Gallstones? New Device Makes Gallbladder Removal Unnecessary
Do you know someone who had gallstones and had their gallbladder removed? Perhaps it was you. But in the future, use of a new device may make gallbladder removal unnecessary.
Gallbladder removal is a common surgery
Surgery to remove the gallbladder, known as a cholecystectomy, is one of the most common surgeries done in the United States, performed on more than half a million people each year. The surgery is chosen when other methods, such as medications or ultrasound to break up the stones (lithotripsy) have not been successful in relieving symptoms or eliminating the stones.
Conventional cholecystecomy involves removing the gallbladder by one of two methods: laparoscopically through four small incisions in the abdomen with the assistance of a tiny video camera; or through one large incision in the abdomen. Both methods are associated with side effects and complications, although the laparoscopic technique, which is more common, is less risky.
A team of scientists in China, however, have developed a device that allows removal of gallstones without taking out the gallbladder. The patented, specially designed endoscope allows clinicians to locate and remove gallstones and other gallbladder lesions by sucking them out of the body like a vacuum.
In the American Institute of Physics’ Review of Scientific Instruments, the scientists describe how the ultrasonic probe at the end of the endoscope can find even the smallest gallstones. The new device also has a channel so fluids can be injected into the gallbladder to make it easier for clinicians to do the procedure, and it also can connect to any type of camera system.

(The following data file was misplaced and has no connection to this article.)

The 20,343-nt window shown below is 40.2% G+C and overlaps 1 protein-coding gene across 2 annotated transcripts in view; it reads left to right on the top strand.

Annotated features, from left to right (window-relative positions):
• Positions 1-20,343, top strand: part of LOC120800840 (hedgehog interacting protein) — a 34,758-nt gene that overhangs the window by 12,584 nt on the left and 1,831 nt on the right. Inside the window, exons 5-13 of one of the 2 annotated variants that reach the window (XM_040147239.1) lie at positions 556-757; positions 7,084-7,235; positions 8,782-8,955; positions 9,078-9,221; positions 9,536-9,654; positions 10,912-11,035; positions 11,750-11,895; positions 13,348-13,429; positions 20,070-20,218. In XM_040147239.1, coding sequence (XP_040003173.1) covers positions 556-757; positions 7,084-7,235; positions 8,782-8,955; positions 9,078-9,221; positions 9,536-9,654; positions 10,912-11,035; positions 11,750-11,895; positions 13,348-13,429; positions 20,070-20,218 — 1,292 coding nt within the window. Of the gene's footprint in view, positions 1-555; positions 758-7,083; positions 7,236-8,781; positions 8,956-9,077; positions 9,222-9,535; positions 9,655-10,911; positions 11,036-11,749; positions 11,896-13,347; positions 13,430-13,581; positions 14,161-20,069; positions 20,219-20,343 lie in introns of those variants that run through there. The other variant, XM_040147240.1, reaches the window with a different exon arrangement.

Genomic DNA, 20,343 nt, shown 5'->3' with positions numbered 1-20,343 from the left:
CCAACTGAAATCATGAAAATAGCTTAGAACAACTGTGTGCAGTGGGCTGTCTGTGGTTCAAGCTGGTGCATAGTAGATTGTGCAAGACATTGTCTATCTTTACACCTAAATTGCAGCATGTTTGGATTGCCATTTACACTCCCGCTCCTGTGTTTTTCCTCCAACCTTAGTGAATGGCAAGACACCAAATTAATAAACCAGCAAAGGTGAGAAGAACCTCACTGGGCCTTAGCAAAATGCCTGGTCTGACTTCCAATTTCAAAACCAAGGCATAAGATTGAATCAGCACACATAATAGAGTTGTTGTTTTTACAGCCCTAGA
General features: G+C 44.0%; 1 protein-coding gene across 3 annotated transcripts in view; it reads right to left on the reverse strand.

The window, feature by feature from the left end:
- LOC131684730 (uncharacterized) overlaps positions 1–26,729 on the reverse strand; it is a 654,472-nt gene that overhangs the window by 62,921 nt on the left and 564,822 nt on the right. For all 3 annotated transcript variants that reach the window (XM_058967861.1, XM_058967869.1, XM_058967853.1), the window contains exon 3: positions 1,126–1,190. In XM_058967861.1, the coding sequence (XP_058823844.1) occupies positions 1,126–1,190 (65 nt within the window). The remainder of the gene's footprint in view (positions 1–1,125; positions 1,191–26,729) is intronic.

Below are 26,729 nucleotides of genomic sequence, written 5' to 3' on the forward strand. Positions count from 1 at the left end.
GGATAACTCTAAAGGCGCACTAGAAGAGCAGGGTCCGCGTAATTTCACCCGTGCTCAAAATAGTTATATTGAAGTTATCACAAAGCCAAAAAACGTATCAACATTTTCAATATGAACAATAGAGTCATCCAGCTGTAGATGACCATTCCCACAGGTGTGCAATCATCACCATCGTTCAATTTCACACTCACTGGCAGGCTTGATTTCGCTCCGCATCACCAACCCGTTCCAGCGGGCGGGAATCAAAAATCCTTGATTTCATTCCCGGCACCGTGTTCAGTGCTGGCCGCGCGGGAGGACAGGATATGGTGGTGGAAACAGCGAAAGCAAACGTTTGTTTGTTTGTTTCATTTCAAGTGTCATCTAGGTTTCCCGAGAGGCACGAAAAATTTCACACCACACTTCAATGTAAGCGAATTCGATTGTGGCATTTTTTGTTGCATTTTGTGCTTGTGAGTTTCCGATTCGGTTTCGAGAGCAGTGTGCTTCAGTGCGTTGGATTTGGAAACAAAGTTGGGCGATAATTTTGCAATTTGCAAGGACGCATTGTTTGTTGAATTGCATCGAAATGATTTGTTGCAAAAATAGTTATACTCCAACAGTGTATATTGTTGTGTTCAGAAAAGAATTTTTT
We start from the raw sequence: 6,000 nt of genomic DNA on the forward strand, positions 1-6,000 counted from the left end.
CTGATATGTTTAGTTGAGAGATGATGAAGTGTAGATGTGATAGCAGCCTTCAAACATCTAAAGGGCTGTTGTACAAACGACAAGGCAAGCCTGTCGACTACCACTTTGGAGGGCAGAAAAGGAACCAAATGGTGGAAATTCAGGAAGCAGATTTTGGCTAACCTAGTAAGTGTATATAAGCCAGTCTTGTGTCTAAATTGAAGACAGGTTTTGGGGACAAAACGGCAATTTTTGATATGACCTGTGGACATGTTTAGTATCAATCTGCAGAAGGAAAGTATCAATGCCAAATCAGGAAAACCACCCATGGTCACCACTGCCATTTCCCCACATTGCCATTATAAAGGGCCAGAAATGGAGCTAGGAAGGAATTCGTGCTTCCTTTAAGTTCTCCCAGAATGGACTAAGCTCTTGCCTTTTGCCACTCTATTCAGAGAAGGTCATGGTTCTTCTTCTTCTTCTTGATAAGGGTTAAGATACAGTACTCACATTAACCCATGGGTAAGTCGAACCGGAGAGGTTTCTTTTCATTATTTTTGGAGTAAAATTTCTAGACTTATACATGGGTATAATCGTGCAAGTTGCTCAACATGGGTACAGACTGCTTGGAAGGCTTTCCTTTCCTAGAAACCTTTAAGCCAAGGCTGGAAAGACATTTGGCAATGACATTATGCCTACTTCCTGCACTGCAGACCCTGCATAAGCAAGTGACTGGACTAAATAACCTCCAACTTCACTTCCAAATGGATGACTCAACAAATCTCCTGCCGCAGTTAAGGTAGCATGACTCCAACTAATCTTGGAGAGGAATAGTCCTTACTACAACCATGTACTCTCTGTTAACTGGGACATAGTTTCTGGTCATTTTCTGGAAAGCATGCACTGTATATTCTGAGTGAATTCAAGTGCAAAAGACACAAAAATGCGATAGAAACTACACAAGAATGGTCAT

Use of the new device was compared with another type of endoscope at two hospitals, and there was reportedly “no significant difference” in safety between the two methods. In addition, the authors report that the new device provides better flexibility, reliability, and image quality than existing methods.
Gallstones are pebble-like objects that form when liquid (bile) stored in the gallbladder hardens. Bile is a mixture of water, proteins, fats, cholesterol, bile salts, and bilirubin, which is a waste product.
Gallstones can be as small as a grain of sand or as large as a golf ball. Two types of gallstones can occur: those composed largely of hardened cholesterol, which is the case about 80% of the time; or pigment stones, which are composed of bilirubin.
The exact cause of gallstones is not known, although there are established risk factors. Some of them include
- Diet high in cholesterol and fat and low in fiber
- Rapid weight loss, which causes the liver to secrete extra cholesterol into bile, which in turn can cause gallstones
- Being overweight, as this reduces the amount of bile salts in bile, which in turn increases cholesterol
- Age over 60, because the body secretes more cholesterol into bile as we age
- Use of cholesterol-lowering drugs, which can raise the amount of cholesterol secreted into bile
Development of this new device that makes gallbladder removal unnecessary is a significant advance and will be most welcome by individuals who develop gallstones that need to be removed. The new device is not yet available in the United States.
American Institute of Physics, paper accepted for publication in the Review of Scientific Instruments
National Institute of Diabetes and Digestive and Kidney Diseases